The continuing struggles of some of the UK’s best-known high-street businesses (House of Fraser being the most recent of these to hit the headlines) has led many to once again point the finger at business rates as a major contributor to the decline of bricks and mortar stores.
Recent reviews of the high street have suggested scrapping the current system altogether in favour of something along the lines of a sales tax, and promotional material from the Labour Party is previewing the presentation of a new alternative to business rates at its party conference next month.
One of the examples used to describe the unfairness of the business rates system is the stark difference between the rates paid by online businesses such as Amazon and their counterparts with physical stores.
While it’s clear the system needs a radical overhaul to be fit for purpose, taking in modern shopping habits and the popularity of online retailers, I don’t believe a sales-based tax instead is the right answer.
We believe that the Government has an opportunity to work within the current system to make investing easier for businesses. Offsetting investment costs – including security investment – against business rates would encourage long-term growth and overall returns from business taxes.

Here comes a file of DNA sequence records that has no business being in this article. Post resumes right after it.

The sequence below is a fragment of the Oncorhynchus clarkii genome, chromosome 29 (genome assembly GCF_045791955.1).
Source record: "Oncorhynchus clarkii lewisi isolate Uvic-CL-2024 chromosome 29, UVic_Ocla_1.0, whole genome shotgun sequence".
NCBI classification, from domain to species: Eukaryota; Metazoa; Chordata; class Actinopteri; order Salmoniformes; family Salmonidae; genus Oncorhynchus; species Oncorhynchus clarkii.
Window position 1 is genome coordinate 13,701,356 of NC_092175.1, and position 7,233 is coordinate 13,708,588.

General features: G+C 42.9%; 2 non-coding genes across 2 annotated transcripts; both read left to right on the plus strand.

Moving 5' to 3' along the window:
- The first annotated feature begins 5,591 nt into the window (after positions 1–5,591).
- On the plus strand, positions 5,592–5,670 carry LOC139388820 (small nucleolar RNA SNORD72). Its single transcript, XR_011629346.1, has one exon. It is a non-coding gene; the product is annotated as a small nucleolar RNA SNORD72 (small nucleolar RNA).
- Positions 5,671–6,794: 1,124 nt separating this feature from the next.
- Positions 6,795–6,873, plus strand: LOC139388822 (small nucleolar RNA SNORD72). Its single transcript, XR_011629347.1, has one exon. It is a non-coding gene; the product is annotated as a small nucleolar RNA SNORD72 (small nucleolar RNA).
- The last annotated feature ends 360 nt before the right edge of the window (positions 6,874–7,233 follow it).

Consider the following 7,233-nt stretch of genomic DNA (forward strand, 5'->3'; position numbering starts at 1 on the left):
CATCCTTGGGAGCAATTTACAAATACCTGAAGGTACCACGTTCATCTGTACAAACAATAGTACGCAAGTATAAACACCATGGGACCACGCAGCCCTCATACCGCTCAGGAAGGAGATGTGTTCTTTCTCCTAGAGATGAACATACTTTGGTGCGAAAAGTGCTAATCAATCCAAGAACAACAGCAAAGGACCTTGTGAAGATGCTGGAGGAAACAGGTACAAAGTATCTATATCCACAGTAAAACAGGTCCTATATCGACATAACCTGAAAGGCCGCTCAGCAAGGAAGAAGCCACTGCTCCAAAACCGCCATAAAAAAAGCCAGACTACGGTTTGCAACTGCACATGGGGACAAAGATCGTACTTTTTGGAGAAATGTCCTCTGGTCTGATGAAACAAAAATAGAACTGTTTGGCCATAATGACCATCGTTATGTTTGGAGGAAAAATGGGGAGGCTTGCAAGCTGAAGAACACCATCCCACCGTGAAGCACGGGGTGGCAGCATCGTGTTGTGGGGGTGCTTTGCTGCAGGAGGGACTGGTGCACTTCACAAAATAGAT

This could be complemented with a new scheme to fairly rate online retailers, just as there are schemes for forecourts, pubs and other sectors where rental values aren’t deemed an accurate way of determining rates bills.
If the Government wants to torch the business rates system, that’s fine by us and we’ll help them develop an alternative in its place. But many of the things that would make the system fairer and more effective don’t need a whole new system – they can actually be achieved by evolving the current framework.
All we ask is that the Chancellor provides the conditions to help businesses to help themselves when he delivers his Autumn Budget this year.
Read more: Labour call for reforms to business rates system